To begin, a user initiates the installation of the product, such as the Microsoft Office application program. Initiating the installation may constitute the act of inserting CD-ROM disk 31 in optical disk drive 30, or the act of executing a remote startup script over LAN 51, or any other means of initiating the installation. Once the installation is initiated, the installer program 201 assumes control of processing.

The installer program 201 begins the installation by reading the package file 213 into memory, such as RAM 25. The package file 213 is unique to the product and is essentially a database that describes, among other things, the relationships between the features, components, and resources of the product. The package file 213 may also include information defining several registry key values for entries in a system registry 39 maintained by the operating system 35.

The installer program 201 reads the package file 213 and uses the information stored within to determine the installation operations that must be performed for the product. For instance, the installer program 201 may display a dialog box that presents the user with the option of selecting which features of the product to install. The user may then select which features to install to the computer 20.

The source 215 contains the program files associated with the features of the application to be installed. Those program files making up the selected features are copied from the source 215 to an appropriate location on the computer 20, such as to the hard-disk drive 27. If the user identifies a particular location within the file system of the hard-disk drive 27 for a feature, the installer program 201 will write the program files associated with that feature to the identified location.

During the installation process, the installer program 201 creates several entries in both the system registry 39 and the configuration database 202. As discussed above, the configuration database 202 may be a portion of the system registry 39. When a program file is written to an appropriate location, the installer program 201 creates an entry in the configuration database 202 corresponding to the program file. The program file may be identified in that entry by a “token.” The term “token” as used herein refers to any identifier capable of uniquely distinguishing one program file or component from other program files or components. Also in the entry, the path to that program file within the file system is associated with the token.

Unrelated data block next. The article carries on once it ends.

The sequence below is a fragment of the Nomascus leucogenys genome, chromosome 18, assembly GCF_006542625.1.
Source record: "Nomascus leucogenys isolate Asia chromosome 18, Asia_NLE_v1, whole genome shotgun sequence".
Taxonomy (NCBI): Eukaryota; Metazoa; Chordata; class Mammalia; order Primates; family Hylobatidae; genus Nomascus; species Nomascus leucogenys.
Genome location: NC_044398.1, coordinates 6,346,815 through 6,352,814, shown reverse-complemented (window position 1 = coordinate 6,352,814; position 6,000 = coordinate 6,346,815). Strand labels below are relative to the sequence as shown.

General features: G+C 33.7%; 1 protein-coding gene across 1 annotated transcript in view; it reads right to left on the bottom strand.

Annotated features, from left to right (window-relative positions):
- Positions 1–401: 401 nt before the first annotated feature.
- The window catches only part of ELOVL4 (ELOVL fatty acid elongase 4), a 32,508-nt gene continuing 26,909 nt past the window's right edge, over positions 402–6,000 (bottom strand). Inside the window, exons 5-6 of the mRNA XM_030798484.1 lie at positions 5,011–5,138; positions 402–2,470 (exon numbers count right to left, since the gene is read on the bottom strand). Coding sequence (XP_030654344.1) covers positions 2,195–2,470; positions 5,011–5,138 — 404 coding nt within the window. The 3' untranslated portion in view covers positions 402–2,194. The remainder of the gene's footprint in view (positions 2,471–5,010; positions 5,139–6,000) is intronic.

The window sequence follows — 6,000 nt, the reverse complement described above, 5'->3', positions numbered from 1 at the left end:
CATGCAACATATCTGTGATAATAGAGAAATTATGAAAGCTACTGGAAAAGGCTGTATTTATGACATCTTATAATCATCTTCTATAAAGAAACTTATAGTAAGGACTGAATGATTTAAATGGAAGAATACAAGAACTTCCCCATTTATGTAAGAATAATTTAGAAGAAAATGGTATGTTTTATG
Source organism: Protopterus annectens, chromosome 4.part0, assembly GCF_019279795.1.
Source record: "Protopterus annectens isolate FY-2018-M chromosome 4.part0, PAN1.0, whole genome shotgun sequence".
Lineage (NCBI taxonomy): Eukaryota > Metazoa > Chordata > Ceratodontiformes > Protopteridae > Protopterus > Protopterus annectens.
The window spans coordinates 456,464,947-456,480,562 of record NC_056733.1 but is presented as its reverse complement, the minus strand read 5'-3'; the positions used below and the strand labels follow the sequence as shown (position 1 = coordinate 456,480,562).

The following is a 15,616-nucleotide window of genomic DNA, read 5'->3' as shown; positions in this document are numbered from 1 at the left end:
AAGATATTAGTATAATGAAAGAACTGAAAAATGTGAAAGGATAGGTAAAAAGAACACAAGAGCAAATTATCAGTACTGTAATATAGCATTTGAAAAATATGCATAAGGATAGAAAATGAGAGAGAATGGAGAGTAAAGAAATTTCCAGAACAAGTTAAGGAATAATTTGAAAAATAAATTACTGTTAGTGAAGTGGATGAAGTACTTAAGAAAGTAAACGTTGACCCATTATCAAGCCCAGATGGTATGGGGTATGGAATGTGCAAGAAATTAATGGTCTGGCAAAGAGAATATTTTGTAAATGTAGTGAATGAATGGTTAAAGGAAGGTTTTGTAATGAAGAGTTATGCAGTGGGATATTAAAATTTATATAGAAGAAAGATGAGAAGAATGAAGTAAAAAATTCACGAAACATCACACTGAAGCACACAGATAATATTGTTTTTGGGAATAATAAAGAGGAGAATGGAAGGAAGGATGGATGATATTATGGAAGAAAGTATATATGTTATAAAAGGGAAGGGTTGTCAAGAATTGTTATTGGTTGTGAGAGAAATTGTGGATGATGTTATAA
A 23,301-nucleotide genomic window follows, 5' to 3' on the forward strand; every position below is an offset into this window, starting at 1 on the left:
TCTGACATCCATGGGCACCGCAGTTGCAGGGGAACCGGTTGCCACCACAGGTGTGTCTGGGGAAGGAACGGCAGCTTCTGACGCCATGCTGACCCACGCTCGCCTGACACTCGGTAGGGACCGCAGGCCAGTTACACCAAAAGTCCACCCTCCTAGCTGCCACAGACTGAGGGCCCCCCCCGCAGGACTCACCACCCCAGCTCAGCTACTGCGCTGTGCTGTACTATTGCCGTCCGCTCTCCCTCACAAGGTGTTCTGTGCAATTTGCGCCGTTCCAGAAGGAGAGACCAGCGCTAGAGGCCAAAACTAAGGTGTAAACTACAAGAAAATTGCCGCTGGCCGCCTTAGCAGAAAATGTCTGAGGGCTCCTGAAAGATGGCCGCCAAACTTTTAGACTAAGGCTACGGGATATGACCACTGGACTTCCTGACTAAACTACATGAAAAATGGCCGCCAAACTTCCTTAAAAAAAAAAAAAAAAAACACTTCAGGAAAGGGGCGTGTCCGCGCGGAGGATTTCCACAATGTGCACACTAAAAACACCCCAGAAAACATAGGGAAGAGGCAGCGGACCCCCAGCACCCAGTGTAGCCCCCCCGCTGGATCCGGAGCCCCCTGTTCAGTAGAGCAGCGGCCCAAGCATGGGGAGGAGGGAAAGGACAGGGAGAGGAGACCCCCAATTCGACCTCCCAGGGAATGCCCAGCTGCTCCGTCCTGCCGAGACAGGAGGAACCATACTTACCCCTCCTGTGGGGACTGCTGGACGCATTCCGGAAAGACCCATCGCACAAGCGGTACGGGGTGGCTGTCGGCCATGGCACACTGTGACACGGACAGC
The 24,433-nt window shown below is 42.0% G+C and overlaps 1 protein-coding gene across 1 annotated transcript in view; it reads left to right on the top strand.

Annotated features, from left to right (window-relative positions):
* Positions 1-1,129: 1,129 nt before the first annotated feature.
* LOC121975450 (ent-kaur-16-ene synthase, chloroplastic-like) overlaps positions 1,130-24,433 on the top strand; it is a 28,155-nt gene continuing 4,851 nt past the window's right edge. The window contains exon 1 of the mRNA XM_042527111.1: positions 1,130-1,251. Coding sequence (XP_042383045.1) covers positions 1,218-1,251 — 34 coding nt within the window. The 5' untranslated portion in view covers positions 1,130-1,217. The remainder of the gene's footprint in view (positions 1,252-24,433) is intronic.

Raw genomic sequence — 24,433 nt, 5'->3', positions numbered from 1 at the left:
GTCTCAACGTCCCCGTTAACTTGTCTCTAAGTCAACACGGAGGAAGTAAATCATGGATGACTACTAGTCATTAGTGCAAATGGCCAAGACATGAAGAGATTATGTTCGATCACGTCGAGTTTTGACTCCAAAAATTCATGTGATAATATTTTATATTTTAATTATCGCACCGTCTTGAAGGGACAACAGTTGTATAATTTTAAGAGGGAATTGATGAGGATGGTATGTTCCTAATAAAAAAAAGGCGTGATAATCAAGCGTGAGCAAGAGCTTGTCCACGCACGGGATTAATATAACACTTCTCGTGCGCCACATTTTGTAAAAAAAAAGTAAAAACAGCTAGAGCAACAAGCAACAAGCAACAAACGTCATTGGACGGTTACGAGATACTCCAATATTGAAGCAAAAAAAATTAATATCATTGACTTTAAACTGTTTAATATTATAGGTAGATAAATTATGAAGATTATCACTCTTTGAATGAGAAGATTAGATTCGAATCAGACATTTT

In the disclosed example, the product installed may include a program file 230 named “word.exe”. The installer program 201 may copy the word.exe program file 230 from the source 215 to the location on the hard-disk drive 27 identified by the path “C:\Programs\Office\Word\.” The installer program 201 then creates an entry in the configuration database 202 including a token 212 identifying the word.exe program file 230 and the path 214 to that program file. In a similar manner, an installation file 233, named “word.msi,” may be written to the path “C:\Programs\Office\Word\,” and an entry in the configuration database 202 may be created with a token 216 identifying the installation file 233, and a path 218 to the installation file 233. The installation file 233 is described in greater detail below.

The installer program 201 continues with the installation process until all of the program files for the application are written to the appropriate locations on the computer 20. When all of the program files are written, installation is complete and the configuration database 202 is populated with an entry for each installed program file. In addition, the configuration database 202 includes summary information related to the installed state of the application, including which program files were installed, what version of the application is installed, and the like.